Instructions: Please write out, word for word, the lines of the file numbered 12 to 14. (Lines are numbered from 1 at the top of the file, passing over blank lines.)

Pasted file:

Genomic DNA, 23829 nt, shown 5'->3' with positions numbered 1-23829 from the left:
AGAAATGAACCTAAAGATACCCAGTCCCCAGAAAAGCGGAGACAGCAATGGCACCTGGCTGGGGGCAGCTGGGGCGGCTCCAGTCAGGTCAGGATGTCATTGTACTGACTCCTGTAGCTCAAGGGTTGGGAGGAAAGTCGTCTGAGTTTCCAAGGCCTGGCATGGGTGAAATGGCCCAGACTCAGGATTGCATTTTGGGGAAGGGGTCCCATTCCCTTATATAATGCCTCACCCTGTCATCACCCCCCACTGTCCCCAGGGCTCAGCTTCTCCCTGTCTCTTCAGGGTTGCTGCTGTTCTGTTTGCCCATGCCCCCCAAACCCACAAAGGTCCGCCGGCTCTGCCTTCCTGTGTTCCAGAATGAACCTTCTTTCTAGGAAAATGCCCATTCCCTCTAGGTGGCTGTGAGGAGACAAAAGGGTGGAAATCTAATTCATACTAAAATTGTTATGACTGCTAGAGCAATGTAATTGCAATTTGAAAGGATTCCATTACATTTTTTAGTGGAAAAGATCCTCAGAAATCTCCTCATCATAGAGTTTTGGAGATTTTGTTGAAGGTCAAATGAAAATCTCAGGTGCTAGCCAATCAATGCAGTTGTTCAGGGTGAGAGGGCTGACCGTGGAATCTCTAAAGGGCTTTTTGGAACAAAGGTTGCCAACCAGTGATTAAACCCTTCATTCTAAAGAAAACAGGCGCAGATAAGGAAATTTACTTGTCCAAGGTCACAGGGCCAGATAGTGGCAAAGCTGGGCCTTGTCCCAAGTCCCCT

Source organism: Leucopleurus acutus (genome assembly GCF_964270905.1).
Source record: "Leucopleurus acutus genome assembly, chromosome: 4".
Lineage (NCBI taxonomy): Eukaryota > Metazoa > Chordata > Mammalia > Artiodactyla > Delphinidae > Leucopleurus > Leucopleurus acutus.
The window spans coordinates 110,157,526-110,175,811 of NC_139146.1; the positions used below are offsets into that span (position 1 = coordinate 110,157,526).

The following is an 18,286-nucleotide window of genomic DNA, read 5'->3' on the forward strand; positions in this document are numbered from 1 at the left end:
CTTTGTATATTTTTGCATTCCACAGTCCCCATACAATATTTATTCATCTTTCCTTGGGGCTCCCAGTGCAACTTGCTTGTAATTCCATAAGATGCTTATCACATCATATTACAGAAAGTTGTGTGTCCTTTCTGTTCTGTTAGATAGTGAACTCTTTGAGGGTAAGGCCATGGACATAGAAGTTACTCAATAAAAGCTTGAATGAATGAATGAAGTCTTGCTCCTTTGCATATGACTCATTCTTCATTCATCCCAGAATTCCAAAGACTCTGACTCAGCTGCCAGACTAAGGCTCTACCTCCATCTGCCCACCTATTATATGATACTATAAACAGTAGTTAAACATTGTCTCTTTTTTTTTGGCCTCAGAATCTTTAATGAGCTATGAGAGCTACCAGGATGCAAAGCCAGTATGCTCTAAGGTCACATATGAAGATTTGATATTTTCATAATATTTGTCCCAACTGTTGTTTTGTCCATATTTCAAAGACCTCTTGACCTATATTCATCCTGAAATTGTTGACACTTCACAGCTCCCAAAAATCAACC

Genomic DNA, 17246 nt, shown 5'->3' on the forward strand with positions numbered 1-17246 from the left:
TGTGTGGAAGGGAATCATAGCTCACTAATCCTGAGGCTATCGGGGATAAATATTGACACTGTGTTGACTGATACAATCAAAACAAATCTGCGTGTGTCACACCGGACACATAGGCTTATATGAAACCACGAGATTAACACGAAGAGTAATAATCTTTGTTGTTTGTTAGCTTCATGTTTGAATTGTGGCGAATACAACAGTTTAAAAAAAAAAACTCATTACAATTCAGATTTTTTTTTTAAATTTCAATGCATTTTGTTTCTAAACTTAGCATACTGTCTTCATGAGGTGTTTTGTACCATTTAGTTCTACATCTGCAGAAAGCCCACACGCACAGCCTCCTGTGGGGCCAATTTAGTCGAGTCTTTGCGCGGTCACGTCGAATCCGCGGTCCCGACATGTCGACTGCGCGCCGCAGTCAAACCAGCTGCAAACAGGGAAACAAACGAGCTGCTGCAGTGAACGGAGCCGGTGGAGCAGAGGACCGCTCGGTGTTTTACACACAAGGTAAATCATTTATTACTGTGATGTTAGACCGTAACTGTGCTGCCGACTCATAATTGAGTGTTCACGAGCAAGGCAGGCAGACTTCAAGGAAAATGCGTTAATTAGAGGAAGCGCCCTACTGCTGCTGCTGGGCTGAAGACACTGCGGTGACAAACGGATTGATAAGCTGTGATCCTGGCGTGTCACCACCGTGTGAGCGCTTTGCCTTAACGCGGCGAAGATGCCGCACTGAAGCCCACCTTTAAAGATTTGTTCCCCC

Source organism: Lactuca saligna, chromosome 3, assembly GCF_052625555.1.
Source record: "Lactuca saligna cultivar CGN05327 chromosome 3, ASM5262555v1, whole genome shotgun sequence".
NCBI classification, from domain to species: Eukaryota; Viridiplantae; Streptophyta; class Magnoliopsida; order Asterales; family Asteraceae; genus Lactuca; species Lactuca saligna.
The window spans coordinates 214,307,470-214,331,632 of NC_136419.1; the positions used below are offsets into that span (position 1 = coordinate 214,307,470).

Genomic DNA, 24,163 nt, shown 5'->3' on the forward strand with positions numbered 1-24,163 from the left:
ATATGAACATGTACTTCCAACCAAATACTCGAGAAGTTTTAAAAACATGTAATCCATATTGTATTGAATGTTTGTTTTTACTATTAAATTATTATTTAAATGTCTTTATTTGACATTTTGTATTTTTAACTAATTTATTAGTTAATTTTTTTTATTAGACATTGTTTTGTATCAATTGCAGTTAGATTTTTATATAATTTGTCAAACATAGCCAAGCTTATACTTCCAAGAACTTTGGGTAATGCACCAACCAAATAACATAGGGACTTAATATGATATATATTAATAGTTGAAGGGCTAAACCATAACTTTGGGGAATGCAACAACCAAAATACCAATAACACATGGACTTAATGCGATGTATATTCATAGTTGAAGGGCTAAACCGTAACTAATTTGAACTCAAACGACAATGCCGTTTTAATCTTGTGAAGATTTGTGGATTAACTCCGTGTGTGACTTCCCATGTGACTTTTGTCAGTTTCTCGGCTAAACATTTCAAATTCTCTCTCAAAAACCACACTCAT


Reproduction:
Source record: "Lactuca saligna cultivar CGN05327 chromosome 3, ASM5262555v1, whole genome shotgun sequence".
NCBI classification, from domain to species: Eukaryota; Viridiplantae; Streptophyta; class Magnoliopsida; order Asterales; family Asteraceae; genus Lactuca; species Lactuca saligna.
The window spans coordinates 214,307,470-214,331,632 of NC_136419.1; the positions used below are offsets into that span (position 1 = coordinate 214,307,470).